TheatreWorks’ “The Mountaintop,” “Being Earnest,” and “Wild with Happy” for One or Two (Up to 64% Off)

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In a Nutshell

Second half of the season features an intimate exploration of MLK's final night and a 1960s musical adaptation of Wilde's most famous play

The Fine Print

Expires Jun 30th, 2013. Limit 8 per person. Valid only for option purchased. Reservation req'd by 3/15/13. Redeem starting 3/4 for a ticket at venue Box Office. Must show valid ID matching name on Groupon at venue. Refundable only on day of purchase. Must reserve together to sit together. Discount reflects TheatreWorks' current ticket prices-price may differ on day of the event. Doors open 1hr before showtime. For ADA seating, call box office promptly upon receipt of voucher – availability is limited. Not valid for preview or opening nights. Merchant is solely responsible to purchasers for the care and quality of the advertised goods and services.

With the exception of disputed coin tosses in pro football and extreme debate clubs, the stage remains the only venue where arguments are regularly settled with a sword fight. Behold a dramatic settling of differences with this GrouponLive deal to see three plays presented by TheatreWorks. Choose between the following options:

  • For $89, you get one three-play subscription package (up to a $234 value, including all fees).
  • For $169, you get two three-play subscription packages (up to a $468 value, including all fees).

Each three-play subscription is good for one ticket for center-orchestra or aisle seating to each of the following performances (doors open one hour before showtime):

The Mountaintop at the Lucie Stern Theatre on March 6–April 7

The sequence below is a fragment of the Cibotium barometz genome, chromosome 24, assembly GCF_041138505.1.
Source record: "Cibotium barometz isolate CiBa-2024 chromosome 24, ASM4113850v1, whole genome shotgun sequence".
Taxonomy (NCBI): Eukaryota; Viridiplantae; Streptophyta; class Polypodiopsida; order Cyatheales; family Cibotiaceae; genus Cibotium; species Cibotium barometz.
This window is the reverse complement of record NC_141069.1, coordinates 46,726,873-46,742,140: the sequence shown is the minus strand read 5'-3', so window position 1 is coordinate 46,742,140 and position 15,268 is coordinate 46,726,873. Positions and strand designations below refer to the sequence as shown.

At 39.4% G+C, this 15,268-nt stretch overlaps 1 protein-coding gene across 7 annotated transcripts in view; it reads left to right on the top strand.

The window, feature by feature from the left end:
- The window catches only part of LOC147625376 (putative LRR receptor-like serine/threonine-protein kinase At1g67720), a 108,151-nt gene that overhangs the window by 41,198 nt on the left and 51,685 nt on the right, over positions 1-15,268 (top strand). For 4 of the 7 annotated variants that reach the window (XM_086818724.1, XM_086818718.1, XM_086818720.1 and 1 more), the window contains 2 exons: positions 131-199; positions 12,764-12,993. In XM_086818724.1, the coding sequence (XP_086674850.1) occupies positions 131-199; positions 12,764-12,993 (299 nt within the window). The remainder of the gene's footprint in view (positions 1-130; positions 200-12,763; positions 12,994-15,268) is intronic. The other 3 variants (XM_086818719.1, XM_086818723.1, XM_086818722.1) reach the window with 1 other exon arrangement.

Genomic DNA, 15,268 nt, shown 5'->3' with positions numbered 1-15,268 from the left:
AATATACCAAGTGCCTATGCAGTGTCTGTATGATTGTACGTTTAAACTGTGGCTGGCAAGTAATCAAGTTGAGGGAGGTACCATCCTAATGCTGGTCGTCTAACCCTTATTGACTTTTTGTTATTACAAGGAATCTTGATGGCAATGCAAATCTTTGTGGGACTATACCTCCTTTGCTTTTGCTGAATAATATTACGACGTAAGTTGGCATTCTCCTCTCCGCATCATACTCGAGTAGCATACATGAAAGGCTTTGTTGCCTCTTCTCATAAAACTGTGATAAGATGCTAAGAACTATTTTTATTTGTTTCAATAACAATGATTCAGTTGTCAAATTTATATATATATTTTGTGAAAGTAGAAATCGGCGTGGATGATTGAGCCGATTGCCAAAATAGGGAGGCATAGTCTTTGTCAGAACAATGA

Set in room 306 of Memphis' Lorraine Hotel on April 4, 1968, The Mountaintop paints a portrait of Dr. Martin Luther King Jr. on the last night of his life. Uneasily writing a speech in his dingy room, King orders room service and finds a lively conversation companion in Camae, the maid who delivers his food. Their shared words reveal "a relationship that is breathtaking, hilarious and heart-stopping in its exchanges and in its speedy ability to reveal character and pull the audience into the ring," according to the Independent.

Being Ernest at the Mountain View Center for the Performing Arts on April 3–28

Moving Oscar Wilde's most-famous comedy from the England of 1895 to that of 1964, Being Earnest puts a fresh spin on the seminal farce. Staging its world premiere, the show sets the romantic ambitions of four young protagonists to original music and lyrics, adding a modish sheen to their high-spirited hijinks and rebellion against the traditional mores and leather-jacketed rocker allegiances of Lady Bracknell.

Wild with Happy at the Mountain View Center for the Performing Arts on June 5–30

Written by Tony-nominated actor Colman Domingo, Wild with Happy weaves a touchingly off-kilter fairy tale about grief and redemption. In Philadelphia to wrap up his recently deceased mother's affairs, failed actor Gil opts to cremate the body rather than pay for an expensive casket and funeral. Accosted for this break with decorum by his overbearing aunt, Gil flees with his friend on a cross-country road trip to Disney World, pursued by Aunt Adelaide and the funeral director, Terry, who has developed feelings for Gil. Premiering on the West Coast after its New York debut, the play earned praise from the New York Times for leaving audiences with a "warm pleasurable glow.”

TheatreWorks

Originally founded in 1970 to give high-school and college students a chance to hone their onstage skills, TheatreWorks dedicated itself early on to promoting new work that grappled with America's changing social landscape. Exploring the experiences of ethnic and cultural minorities, the group built a following throughout the subsequent decades, growing to its present size of 41 permanent staffers, an annual budget of $7 million, and 8,000 subscribers. Its New Works Initiative continues to seek out up-and-coming voices from around the country, helping new playwrights find their footing and prompting embittered older writers to test new pseudonyms.

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